Britain’s meat industry is warning of a shortage of carbon dioxide gas without which the food manufacturing process could grind to a halt.

Representatives of the industry have been in emergency talks with the government over the crisis which is a knock-on effect of the Europe-wide surge in natural gas prices.

CO2 is used to stun animals before slaughter as well as for vacuum-packing meat products – but that CO2 is the by-product of the production of fertiliser.

The spike in gas prices has prompted UK fertiliser factories to suspend or cut production.

That means there is now a 60% shortfall in Britain’s supply of CO2 – and the meat industry fears similar stoppages may be affecting plants in Europe that they would normally have turned to in an emergency.

The British Meat Processors Association (BMPA) said in a statement that the crisis looked set to be “a lot worse” than a previous CO2 shortage experienced in 2018.

“CO2 gas plays a critical and irreplaceable role in the food and drink manufacturing process and businesses can grind to a halt if they cannot secure an adequate supply,” the BMPA said.

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“This means that, once their current stocks of the gas run out (estimated to be in less than 14 days) some companies will have to stop taking animals and close production lines, leading to a logjam of animals back to the farms.”

It adds to problems already being seen in the pig industry where farms have tens of thousands of surplus swine because of a shortage of workers at abattoirs – after many of them went home to eastern Europe.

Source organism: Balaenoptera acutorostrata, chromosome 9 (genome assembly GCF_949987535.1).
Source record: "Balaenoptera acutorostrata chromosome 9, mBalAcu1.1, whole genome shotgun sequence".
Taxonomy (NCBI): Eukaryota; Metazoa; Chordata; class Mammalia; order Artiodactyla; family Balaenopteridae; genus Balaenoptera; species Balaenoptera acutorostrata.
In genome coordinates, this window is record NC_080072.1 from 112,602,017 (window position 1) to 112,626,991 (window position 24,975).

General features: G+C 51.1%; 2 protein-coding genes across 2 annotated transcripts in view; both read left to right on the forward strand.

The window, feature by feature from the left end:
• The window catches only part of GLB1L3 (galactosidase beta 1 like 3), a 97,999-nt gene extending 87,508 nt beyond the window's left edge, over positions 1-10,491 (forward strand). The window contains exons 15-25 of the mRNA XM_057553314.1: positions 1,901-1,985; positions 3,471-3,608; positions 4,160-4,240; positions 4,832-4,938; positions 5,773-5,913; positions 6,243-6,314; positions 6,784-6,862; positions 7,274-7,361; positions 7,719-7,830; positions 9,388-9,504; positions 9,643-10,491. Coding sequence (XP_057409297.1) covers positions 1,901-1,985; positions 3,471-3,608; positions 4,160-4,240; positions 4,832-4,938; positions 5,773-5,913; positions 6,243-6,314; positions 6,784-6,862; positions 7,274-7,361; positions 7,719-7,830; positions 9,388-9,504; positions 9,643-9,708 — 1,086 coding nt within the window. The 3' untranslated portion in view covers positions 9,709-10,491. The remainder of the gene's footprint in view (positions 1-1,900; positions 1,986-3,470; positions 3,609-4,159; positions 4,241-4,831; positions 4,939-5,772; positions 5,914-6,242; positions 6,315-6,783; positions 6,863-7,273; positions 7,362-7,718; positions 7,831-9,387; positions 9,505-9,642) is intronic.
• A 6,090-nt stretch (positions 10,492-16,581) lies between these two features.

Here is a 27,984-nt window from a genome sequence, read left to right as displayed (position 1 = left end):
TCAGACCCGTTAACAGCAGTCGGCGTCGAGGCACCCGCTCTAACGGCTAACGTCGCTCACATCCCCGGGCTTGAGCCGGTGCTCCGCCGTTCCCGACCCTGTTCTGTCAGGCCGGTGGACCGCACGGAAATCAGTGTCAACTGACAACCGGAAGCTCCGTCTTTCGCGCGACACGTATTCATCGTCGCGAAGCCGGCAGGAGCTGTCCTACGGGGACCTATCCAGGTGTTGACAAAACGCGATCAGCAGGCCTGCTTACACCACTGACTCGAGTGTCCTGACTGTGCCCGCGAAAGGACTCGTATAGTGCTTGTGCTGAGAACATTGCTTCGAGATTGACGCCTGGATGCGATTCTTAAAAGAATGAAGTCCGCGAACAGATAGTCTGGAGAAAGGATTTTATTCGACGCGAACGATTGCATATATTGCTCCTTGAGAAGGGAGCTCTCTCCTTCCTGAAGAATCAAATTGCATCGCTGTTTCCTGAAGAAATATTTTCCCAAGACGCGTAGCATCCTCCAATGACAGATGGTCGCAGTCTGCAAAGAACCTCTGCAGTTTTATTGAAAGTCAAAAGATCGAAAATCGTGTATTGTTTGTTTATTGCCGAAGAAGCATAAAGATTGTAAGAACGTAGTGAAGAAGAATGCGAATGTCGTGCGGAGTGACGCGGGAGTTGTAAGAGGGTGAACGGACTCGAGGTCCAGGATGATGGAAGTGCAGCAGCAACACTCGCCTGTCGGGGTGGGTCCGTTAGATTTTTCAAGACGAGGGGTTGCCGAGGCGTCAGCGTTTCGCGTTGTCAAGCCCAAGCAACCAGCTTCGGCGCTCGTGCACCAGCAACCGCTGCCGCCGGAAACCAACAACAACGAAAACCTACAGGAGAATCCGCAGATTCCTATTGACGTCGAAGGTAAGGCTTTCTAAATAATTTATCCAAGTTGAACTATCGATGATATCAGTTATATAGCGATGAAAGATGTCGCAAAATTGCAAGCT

A shortage in the vacuum-packing process, which adds up to five days’ shelf life to red meat and 14 days’ shelf life for poultry, threatens to pose additional problems – especially given that supply chains are already being gummed up by the shortage of HGV drivers.

Richard Griffiths, chief executive of the British Poultry Council, said: “With fewer than 100 days to go until Christmas, and already facing mounting labour shortages, the last thing British poultry production needs is more pressure.

“If CO2 supplies become tighter and more unpredictable then supply chains will have to slow down.

“Ultimately, no CO2 means no throughput.”

The crisis comes after the closures of fertiliser plants in Cheshire and Teesside owned by US company CF Industries as well as production cuts at ammonia factories across Europe operated by Norwegian company Yara including one in Hull.

BMPA chief executive Nick Allen said: “We’ve had zero warning of the planned closure of the fertiliser plants… and as a result, it’s plunged the industry into chaos.”

The BMPA said it had held talks with the government late on Thursday and they were ongoing.

A government spokesperson said: “We are monitoring this situation closely and are in regular contact with the food and farming organisations and industry, to help them manage the current situation.

“The UK benefits from having access to highly diverse sources of gas supply to ensure households, businesses and heavy industry get the energy they need at a fair price.”